JRUBY_OPTS Environment variable

Another option is to set the JRUBY_OPTS environment variable.

This works great for JRuby , irb in JRuby, and KRI.

.jrubyrc file

The next useful option is in a user specific .jrubyrc file. This gets called before JRuby starts up. Keep it in ~/.jrubyrc

This works well if you are working in an environment where you will always be running 1.9 compatible code. It’s what I currently do.


If you are using rvm there are a number of ways to do things.

First you can use a .rvmrc and set the JRUBY_OPTS variable, or a PROJECT_JRUBY_OPTS environment variable.

The second option is to enable rvm jruby hooks.

hooks live in $rvm_path/hooks.

In rvm 1.14.3 there are a series of after_use hooks, including some after_use_jruby hooks. Inspect these to see what they do (after_use runs all the other after_use hooks, and the after_use_jruby scripts will get some JRuby magic happening). You could put one of the earlier options here to help make JRuby work.


In conclusion my recommendations for getting JRuby 1.6 to use Ruby 1.9 syntax are:

  1. use a .jrubyrc file wherever possible
  2. use a .rvmrc for situations where you need different versions of JRuby.

Writing Beautiful RSpec Matchers

thoughtbot have created a really nice set of custom matchers for RSpec.  The Shoulda matchers make writing tests for rails models beautiful and clean.

Shoulda matchers make it possible to write specs of the form:

It’s easy to do this for yourself using the friendly matcher DSL that ships with RSpec. Let’s take a look at how.

In the simplest form, all you need to do is to call the define method, passing a name, and a block which in turn calls out to match. The simple case might be:

We’ve just defined a matcher :be_less_than which allows us to do the following:

If we use the describe auto subject feature of RSpec we can also write:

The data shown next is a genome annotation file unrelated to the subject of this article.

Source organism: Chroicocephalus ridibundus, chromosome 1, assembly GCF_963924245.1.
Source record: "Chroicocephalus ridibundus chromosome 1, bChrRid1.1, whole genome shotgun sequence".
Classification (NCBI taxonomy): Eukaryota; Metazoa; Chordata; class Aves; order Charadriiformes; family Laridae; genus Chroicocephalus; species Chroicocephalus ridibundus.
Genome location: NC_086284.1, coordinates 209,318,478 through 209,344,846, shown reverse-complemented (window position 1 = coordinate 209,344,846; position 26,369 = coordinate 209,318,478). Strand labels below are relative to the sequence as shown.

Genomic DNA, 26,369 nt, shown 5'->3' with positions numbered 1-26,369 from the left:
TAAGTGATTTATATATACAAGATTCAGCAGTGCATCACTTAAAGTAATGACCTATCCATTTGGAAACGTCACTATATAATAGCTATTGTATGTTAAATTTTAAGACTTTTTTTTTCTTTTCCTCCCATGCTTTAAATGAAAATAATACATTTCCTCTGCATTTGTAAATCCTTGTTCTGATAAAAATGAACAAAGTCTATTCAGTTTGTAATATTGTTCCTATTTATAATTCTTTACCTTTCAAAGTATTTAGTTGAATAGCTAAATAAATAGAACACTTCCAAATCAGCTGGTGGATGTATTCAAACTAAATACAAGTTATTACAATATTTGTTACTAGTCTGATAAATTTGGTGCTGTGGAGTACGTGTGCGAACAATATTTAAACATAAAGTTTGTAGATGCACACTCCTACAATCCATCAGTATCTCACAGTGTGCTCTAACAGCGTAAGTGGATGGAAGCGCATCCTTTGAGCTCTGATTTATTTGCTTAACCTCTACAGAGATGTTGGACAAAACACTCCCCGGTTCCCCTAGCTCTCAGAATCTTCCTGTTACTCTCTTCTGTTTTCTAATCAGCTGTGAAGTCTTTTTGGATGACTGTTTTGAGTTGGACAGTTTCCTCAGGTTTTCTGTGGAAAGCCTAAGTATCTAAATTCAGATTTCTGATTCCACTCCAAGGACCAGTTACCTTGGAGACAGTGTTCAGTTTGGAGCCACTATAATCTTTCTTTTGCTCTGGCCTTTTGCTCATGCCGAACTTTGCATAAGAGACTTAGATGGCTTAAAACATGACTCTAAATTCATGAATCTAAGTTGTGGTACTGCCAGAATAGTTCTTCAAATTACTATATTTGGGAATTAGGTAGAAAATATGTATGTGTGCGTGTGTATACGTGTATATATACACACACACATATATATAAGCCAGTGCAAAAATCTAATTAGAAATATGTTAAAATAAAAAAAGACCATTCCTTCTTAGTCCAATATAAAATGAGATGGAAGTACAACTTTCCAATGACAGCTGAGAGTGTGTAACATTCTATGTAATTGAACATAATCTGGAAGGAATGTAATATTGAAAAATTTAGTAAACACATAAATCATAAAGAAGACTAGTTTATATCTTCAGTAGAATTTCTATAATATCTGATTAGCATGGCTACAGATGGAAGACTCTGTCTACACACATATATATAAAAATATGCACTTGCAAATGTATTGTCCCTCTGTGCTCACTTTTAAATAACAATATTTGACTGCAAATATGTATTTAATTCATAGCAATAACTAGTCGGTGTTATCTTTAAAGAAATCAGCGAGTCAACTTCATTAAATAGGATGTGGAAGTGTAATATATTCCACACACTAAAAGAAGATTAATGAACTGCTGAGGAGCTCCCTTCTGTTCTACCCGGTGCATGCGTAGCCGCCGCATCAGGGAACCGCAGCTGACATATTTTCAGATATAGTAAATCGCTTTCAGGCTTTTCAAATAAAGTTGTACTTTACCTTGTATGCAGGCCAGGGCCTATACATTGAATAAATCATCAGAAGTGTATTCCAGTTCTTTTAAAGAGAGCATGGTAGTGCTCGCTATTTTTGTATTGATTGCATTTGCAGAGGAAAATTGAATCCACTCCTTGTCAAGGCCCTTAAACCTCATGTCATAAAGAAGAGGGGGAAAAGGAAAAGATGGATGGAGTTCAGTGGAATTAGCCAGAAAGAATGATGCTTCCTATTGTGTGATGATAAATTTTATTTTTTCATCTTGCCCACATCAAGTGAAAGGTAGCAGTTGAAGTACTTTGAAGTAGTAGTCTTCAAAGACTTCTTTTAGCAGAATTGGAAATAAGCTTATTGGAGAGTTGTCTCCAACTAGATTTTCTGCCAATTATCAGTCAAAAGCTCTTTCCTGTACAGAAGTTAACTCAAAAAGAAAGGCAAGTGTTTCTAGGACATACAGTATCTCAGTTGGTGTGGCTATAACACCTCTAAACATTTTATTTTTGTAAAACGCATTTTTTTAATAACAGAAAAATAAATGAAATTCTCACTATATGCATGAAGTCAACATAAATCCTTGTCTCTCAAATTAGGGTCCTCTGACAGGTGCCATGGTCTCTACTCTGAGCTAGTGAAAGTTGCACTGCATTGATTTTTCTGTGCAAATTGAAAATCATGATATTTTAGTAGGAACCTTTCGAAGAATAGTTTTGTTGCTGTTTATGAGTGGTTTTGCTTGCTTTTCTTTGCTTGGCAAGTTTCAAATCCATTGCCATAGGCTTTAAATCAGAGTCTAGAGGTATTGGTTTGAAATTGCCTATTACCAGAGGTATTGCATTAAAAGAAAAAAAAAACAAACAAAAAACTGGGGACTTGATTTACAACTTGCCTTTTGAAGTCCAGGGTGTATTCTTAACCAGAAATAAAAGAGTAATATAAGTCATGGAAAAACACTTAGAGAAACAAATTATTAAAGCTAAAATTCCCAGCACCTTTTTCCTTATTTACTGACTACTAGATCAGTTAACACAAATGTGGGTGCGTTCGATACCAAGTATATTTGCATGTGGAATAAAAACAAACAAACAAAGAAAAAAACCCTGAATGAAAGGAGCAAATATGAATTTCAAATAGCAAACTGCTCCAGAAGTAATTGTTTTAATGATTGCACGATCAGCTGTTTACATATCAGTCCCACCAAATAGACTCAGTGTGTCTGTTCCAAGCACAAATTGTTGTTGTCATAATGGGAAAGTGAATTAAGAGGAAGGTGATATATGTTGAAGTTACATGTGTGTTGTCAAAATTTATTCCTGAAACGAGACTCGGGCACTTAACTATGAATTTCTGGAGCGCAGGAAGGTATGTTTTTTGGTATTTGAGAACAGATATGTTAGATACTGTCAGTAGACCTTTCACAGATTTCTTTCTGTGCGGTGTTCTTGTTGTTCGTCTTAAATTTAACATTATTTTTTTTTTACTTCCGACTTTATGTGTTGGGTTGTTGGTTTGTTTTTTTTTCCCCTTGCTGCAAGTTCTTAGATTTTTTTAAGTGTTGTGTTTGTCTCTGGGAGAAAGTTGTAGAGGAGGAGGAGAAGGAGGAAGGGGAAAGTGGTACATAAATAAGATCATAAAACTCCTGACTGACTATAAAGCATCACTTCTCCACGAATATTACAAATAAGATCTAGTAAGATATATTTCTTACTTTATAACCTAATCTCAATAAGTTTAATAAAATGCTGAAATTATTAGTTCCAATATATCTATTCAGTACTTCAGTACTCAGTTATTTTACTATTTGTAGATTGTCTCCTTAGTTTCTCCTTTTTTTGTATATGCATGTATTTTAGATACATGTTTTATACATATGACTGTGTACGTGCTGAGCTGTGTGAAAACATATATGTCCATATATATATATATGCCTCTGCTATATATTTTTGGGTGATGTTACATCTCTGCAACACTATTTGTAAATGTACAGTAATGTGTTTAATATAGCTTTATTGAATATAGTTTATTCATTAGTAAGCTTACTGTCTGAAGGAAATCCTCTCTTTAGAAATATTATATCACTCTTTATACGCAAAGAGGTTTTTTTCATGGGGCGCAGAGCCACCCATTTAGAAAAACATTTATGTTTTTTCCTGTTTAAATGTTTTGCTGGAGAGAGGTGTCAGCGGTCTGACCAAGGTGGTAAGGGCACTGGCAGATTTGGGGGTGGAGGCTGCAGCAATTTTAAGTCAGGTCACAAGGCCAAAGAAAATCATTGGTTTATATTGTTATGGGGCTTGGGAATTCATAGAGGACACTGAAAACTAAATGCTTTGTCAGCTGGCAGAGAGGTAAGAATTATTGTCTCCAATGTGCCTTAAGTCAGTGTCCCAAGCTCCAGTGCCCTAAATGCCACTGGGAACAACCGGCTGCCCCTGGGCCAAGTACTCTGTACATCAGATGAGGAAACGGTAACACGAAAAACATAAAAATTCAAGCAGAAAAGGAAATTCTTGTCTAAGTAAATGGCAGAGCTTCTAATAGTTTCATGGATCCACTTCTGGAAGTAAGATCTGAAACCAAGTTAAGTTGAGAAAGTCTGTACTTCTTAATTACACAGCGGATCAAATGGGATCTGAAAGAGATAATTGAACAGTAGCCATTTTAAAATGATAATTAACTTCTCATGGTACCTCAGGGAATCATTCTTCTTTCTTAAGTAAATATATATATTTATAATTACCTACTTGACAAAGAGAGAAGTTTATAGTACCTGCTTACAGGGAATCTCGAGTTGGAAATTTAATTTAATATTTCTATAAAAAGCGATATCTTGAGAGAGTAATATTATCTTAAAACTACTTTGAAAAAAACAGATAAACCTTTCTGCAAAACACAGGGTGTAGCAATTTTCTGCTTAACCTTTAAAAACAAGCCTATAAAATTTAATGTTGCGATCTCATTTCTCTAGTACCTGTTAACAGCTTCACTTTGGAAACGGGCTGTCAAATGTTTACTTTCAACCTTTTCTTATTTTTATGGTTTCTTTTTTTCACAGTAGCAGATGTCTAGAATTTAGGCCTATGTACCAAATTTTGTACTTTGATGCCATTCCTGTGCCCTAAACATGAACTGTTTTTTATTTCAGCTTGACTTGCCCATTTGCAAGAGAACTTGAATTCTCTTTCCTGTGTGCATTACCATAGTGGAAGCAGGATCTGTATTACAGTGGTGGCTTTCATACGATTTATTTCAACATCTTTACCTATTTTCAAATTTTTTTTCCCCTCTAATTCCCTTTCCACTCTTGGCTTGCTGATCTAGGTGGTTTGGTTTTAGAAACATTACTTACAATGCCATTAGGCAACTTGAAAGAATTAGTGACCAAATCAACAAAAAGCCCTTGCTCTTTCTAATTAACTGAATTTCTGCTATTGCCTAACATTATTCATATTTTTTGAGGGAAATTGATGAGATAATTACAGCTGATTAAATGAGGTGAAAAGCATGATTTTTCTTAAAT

With that example we can see that we are getting close to the shoulda matcher syntax.  There’s still an extra level that helps make the shoulda matchers nice, chaining. Happily this is easy to do as well. The dsl provides a chain method.  The chain methods are called before the match, so you can use the chain calls to collect up additional information to validate.  Using our example above, we might want to add in an :and_greater_than chain.

This now will give us the ability to write:

Unfortunately the default descriptions don’t quite work as nice when there are chains in place. You’ll find that you’ll want to write a description in the matcher definition.

Unfortunately the description doesn’t automatically get used in the error messages when the matcher fails, so you’ll want to specify a failure_message_for_should. Basing it off the description is an ok starting point.

Happily RSpec does the right thing with the should not description, so with the details above the matcher will be good. There might be a case where you want a different failure_message_for_should_not, which can also be specified.

That covers how to write simple reusable RSpec matchers to make your test code look as beautiful as your production code. Go ahead and try it yourself.  I’d love to see comments or questions you might have on this.